This week, we are pleased to feature Books@Work professor Dr. Megan Muthupandiyan. Megan is an administrator within Beloit College’s Liberal Arts in Practice Center and a faculty member within the College’s Writing Program.
Teaching with Books@Work has given me an exceptional opportunity to learn about myself at work. It alters my understanding of what it means to teach literature well, enhancing my appreciation for literature, as well as for the artistry of teaching.
It also, not coincidentally, demands a fair amount of humility.
The minute I’ve entered a boardroom or meeting room to lead a book discussion, I sense I am an interloper. However welcome I am, the community with whom I am reading possesses deeply entrenched histories, power dynamics and an overarching organizational culture which will continue to exist long after I depart. It’s a far cry from the role I possess upon entering the undergraduate classrooms where I have taught for nearly fifteen years.
I’m something of a foreigner as well; the objects at the center of an organization’s intellectual work and the knowledge that its employees employ on a day to day basis, are as strange to me as mine are to them.
Lastly, and perhaps most important, my role with Books@Work is less that of profess–or than that of storyteller; the team members with whom I have had the joy of reading didn’t charge me with teaching them how to engage in literary interpretation, but with fostering a space for story – one, to borrow from Walter Benjamin, “in which the righteous man [sic] encounters himself.”
I experienced this firsthand while working with an engineering team at Fairbanks Morse Engine late last year. I understood that the team was in the final stages of a major project and their deadline loomed.
The group had chosen David Giffels’ The Hard Way On Purpose – a memoir about growing up and staying in Akron, Ohio through the demise of Goodyear and Firestone. The memoir charts the departure (and return) of the Cleveland Browns, decades of entropy that claimed its century old buildings and the perennial brain drain of the city as its citizens fled to warmer and less depressed communities.
I had chosen the book for what I felt were themes each of us could recognize – of Midwestern childhoods in the ‘70s and ‘80s, the post-industrial punk scene of the ‘90s, the dignity of work and of lives lived in the rust belt. With such a rich mine of shared biographical contexts, I knew we would sail through the seminar.
But back to humility. Not one of the gentlemen in the group seemed to sense the shared contexts which I had assumed we had. Only one was born in the rust belt and continued to live there . . . the rest identified as having come from agricultural communities. Of those few who were old enough to have remembered the ‘90s, not a single one of them confessed to loving the punk rock scene.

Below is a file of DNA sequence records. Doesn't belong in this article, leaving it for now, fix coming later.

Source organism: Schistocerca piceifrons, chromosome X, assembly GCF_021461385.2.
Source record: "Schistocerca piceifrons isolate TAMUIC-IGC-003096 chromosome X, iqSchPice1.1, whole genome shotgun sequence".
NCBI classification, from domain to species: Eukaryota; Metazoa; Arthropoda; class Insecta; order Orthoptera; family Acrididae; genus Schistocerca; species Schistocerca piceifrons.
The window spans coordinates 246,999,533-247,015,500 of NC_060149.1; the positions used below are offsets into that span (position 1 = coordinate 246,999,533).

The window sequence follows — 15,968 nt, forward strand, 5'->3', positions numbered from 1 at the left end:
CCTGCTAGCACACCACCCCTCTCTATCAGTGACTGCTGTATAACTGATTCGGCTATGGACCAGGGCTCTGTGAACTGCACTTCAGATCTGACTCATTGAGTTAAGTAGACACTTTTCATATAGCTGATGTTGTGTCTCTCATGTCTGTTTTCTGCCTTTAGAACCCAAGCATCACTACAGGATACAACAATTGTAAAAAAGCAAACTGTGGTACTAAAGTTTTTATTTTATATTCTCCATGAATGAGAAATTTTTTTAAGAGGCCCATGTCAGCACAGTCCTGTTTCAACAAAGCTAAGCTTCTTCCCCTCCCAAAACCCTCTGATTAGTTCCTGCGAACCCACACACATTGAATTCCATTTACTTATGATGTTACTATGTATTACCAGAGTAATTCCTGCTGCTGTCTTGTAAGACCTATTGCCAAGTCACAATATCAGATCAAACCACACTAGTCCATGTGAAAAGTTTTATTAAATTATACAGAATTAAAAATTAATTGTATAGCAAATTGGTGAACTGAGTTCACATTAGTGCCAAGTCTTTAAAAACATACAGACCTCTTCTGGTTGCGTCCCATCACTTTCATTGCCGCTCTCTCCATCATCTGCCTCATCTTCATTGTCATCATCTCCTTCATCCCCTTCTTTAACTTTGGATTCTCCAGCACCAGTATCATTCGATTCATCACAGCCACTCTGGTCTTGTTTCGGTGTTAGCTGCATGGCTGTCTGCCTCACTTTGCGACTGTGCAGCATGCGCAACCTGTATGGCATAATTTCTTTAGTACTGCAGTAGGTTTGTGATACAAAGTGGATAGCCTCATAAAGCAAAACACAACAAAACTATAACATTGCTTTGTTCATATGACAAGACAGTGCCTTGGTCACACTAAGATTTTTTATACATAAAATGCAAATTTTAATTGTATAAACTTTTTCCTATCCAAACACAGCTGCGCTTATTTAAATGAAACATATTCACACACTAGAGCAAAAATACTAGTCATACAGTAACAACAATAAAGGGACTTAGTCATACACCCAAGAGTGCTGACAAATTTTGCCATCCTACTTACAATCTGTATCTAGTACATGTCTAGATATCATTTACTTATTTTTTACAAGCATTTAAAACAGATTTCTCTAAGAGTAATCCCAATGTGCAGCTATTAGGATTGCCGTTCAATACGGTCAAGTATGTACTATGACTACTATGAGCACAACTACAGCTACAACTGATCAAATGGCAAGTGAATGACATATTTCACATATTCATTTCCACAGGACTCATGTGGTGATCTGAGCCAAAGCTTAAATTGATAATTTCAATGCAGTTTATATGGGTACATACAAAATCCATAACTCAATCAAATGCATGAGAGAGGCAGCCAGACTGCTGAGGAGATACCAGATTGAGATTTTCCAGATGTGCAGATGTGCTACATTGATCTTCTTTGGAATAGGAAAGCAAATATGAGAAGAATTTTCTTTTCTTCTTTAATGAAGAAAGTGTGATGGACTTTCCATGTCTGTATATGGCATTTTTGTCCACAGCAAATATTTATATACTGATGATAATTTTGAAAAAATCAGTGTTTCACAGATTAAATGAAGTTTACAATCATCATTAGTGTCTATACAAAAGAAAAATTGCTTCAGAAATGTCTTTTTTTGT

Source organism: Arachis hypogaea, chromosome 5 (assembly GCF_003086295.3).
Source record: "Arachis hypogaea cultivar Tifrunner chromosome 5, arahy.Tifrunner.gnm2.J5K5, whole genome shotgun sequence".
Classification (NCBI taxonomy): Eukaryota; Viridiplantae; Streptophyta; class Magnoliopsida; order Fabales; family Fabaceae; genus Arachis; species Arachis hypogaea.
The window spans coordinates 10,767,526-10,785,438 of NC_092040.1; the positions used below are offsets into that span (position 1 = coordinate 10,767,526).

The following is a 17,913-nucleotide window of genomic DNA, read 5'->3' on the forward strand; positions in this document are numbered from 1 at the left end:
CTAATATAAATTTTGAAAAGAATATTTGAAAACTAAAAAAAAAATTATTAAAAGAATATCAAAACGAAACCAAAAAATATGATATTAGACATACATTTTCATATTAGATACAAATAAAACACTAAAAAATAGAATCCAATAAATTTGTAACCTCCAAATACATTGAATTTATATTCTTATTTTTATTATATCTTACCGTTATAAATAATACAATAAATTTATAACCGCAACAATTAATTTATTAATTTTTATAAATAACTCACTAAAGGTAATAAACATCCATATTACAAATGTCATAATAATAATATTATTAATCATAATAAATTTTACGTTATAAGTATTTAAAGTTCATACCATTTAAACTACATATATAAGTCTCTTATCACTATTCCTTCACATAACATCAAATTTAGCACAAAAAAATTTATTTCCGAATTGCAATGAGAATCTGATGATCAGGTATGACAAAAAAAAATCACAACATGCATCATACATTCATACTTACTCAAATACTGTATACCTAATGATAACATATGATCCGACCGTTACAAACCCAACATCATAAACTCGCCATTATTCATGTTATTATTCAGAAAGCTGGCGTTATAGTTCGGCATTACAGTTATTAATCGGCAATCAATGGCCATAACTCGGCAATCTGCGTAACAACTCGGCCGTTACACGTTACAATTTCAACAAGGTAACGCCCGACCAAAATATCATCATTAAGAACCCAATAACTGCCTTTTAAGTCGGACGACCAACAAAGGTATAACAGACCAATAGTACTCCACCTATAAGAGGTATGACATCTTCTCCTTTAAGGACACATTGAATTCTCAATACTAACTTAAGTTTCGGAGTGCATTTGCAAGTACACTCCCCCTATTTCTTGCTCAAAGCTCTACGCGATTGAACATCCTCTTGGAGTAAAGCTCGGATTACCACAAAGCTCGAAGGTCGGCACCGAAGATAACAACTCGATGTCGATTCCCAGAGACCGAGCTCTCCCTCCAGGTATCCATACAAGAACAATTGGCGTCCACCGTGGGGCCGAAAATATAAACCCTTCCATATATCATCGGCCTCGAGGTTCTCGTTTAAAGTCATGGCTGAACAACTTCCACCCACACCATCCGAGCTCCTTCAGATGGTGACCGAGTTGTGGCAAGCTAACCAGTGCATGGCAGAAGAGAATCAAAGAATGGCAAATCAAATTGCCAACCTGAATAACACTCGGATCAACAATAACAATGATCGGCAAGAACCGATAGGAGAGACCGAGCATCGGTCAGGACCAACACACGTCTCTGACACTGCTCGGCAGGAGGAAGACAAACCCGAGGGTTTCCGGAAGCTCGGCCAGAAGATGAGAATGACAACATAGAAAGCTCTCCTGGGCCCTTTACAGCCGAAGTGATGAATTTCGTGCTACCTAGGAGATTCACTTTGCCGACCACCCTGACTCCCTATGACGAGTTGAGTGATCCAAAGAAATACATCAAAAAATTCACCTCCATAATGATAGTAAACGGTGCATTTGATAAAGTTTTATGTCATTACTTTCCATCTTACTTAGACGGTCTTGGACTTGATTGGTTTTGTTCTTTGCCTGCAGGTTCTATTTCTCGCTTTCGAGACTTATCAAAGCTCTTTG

Nonetheless, over the next weeks our conversation not only persisted but accommodated wider and wider apogees . . . into sports teams that should be allowed to die . . . and hunting . . . and the eternal genius of the eight track. During the second session two of the most senior members of the team shared their stories with enthusiasm. During the third session, they and two younger members of the team began asking one another questions (related to the book and one another’s lives) and managing the conversation. Three more introverted team members consistently attended throughout the seminar, engaged but reserved, save when they were laughing.In the final chapter of The Hard Way, Giffels describes taking his son for a ride up Cadillac Hill – a road with a 28% grade incline which Akronites consider a rite of passage to drive. Their assent invokes the Myth of Sisyphus as Albert Camus’ presented it: that it is noble indeed to urge forward in a conscious act of the will . . . not merely to succeed.
I noticed how the resonance between Sartre and Giffels also captured the group’s will and efforts as they strained to meet their deadline . . . the willingness and spirit with which they approached the book itself.
We closed our session on that note.
The seminar did not succeed in delivering what I had initially designed it to. My design had been supplanted by two larger, more strategic outcomes: getting colleagues with different levels of experience and social capital at an organization to offer up stories which lent themselves to a recognition of shared values and providing a space for Story, within which we did, in the end, see our own work reflected.
Image: Francis Picabia, Tarentelle, 1912, Museum of Modern Art, New York [Public Domain] via Wikimedia Commons